Market makers in prominent commercial and investment banks are primary liquidity providers for the global OTC interbank forex market. They offer bid-ask quotes to both professional and retail client counterparties. The latter sources this quote through their broker’s dealing desk or platform.
Most of this liquidity flows through major financial institutions, such as Citibank, Deutsche Bank, Société Générale, Union Bank of Switzerland and HSBC. They have extensive operations to support their foreign interbank dealers. Due to their involvement in servicing large companies that require foreign exchange transactions, such large commercial banks remain key liquidity providers in the forex market.
Central Banks usually avoid intervening in the forex markets, unless there is a dire need. They provide liquidity to their respective nations through money market operations. They are approached, typically, as a last resort, by commercial banks for loans, which are then passed on to the primary dealers. Sometimes, they interact with several such dealers, to maximise the effect of their trading operations.
For each currency pair, there usually exists one or two primary dealers in the inter-bank market. They are spread across certain global regions. For example, a commercial bank will have a dealer for the GBP/USD pair in London, New York and Tokyo. These dealers pass books from region to region, depending on declining liquidity levels.
Since the trading volumes of tier-1 liquidity providers are always on the higher side, their transactions can affect market supply and demand forces in the short term. This means that the banks and large enterprises can cause changes in market prices.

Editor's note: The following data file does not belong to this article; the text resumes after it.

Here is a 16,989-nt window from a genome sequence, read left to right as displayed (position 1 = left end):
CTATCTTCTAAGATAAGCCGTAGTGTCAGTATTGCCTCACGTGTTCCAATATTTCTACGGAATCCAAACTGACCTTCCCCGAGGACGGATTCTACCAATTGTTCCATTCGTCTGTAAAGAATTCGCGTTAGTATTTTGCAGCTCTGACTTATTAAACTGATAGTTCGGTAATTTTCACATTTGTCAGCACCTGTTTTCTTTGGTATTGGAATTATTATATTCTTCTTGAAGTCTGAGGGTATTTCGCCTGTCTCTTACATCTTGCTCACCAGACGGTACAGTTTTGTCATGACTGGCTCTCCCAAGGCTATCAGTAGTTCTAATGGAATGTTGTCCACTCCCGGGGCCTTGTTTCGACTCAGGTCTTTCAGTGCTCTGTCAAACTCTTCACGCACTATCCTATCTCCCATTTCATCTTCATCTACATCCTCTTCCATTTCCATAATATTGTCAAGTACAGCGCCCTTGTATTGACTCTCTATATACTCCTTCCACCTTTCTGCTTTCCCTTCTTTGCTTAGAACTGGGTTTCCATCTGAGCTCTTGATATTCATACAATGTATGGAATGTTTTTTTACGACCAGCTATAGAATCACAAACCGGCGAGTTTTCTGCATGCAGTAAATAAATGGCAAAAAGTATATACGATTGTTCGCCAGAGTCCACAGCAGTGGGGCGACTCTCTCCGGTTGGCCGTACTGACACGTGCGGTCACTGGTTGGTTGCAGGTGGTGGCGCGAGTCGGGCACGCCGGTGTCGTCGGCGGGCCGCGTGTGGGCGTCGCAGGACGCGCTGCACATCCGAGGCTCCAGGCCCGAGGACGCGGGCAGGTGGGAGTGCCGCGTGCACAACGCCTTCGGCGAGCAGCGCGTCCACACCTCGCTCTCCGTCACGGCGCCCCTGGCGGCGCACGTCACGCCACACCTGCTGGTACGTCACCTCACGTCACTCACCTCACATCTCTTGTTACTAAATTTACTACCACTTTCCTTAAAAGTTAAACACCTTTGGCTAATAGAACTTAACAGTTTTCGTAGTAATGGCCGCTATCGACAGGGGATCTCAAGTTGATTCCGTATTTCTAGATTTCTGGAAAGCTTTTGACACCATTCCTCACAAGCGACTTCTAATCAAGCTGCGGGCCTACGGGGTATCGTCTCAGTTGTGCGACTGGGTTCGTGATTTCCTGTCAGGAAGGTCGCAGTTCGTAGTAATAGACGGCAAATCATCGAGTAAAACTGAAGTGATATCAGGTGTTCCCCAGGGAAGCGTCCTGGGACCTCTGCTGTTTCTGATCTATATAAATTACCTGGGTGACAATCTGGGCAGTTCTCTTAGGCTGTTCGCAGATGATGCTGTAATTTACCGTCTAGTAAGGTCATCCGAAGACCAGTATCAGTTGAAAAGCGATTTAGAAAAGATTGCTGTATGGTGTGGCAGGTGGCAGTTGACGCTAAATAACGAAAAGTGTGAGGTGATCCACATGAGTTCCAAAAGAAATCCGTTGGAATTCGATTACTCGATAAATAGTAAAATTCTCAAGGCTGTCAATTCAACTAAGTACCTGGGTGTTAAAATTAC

Unless traders have access to high capital reserves, they cannot reach the Tier-1 liquidity providers. Retail traders seldom have the need to trade in such large volumes, unlike institutional traders. Their access to the forex market is usually via regulated online forex brokers, who are the secondary liquidity providers in the market.
These brokers have access to some of the Tier-1 liquidity providers, such that the higher the number of such providers, the greater are the pricing benefits passed on to the clients. Electronic bridges are established to connect their own or third-party trading platforms with another platform that serves as the ECN. ECN or Electronic Communications Network is a terminal that allows clients direct access to market prices.
Traders usually avoid the usual market maker model, where brokers can have a conflict of interest, trading on the other side of the client. This is one of the many reasons why traders prefer the ECN or STP (Straight Through Processing) model. In such cases, a trader remains assured that the broker will not trade against them and orders will get filled by tier-1 liquidity providers.
Liquidity affects market volatility and, although, a certain level of volatility is necessary for trading opportunities, illiquidity can lead to unmanageable fluctuations. Traders, therefore, need to be mindful of current developments and news events that could result in drastic movements in forex prices.